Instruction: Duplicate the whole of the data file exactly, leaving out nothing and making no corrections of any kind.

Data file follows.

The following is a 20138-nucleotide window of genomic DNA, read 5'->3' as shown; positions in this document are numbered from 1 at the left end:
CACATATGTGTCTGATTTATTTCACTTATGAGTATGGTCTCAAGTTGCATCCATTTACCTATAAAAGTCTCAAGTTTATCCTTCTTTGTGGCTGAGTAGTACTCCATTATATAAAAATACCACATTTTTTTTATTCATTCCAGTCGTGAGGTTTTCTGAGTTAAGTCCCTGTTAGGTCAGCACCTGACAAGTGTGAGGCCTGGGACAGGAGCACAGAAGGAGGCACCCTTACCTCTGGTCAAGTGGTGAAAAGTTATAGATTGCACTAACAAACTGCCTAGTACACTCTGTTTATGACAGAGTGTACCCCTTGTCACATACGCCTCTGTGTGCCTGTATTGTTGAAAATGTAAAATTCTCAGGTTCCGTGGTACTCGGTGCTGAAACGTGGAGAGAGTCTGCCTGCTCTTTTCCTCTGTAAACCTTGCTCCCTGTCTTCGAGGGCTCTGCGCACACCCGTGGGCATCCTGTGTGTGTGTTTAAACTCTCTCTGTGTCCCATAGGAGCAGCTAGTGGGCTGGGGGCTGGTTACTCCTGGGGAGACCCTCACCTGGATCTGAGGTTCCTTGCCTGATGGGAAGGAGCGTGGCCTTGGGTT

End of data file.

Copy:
The following is a 20138-nucleotide window of genomic DNA, read 5'->3' as shown; positions in this document are numbered from 1 at the left end:
CACATATGTGTCTGATTTATTTCACTTATGAGTATGGTCTCAAGTTGCATCCATTTACCTATAAAAGTCTCAAGTTTATCCTTCTTTGTGGCTGAGTAGTACTCCATTATATAAAAATACCACATTTTTTTTATTCATTCCAGTCGTGAGGTTTTCTGAGTTAAGTCCCTGTTAGGTCAGCACCTGACAAGTGTGAGGCCTGGGACAGGAGCACAGAAGGAGGCACCCTTACCTCTGGTCAAGTGGTGAAAAGTTATAGATTGCACTAACAAACTGCCTAGTACACTCTGTTTATGACAGAGTGTACCCCTTGTCACATACGCCTCTGTGTGCCTGTATTGTTGAAAATGTAAAATTCTCAGGTTCCGTGGTACTCGGTGCTGAAACGTGGAGAGAGTCTGCCTGCTCTTTTCCTCTGTAAACCTTGCTCCCTGTCTTCGAGGGCTCTGCGCACACCCGTGGGCATCCTGTGTGTGTGTTTAAACTCTCTCTGTGTCCCATAGGAGCAGCTAGTGGGCTGGGGGCTGGTTACTCCTGGGGAGACCCTCACCTGGATCTGAGGTTCCTTGCCTGATGGGAAGGAGCGTGGCCTTGGGTT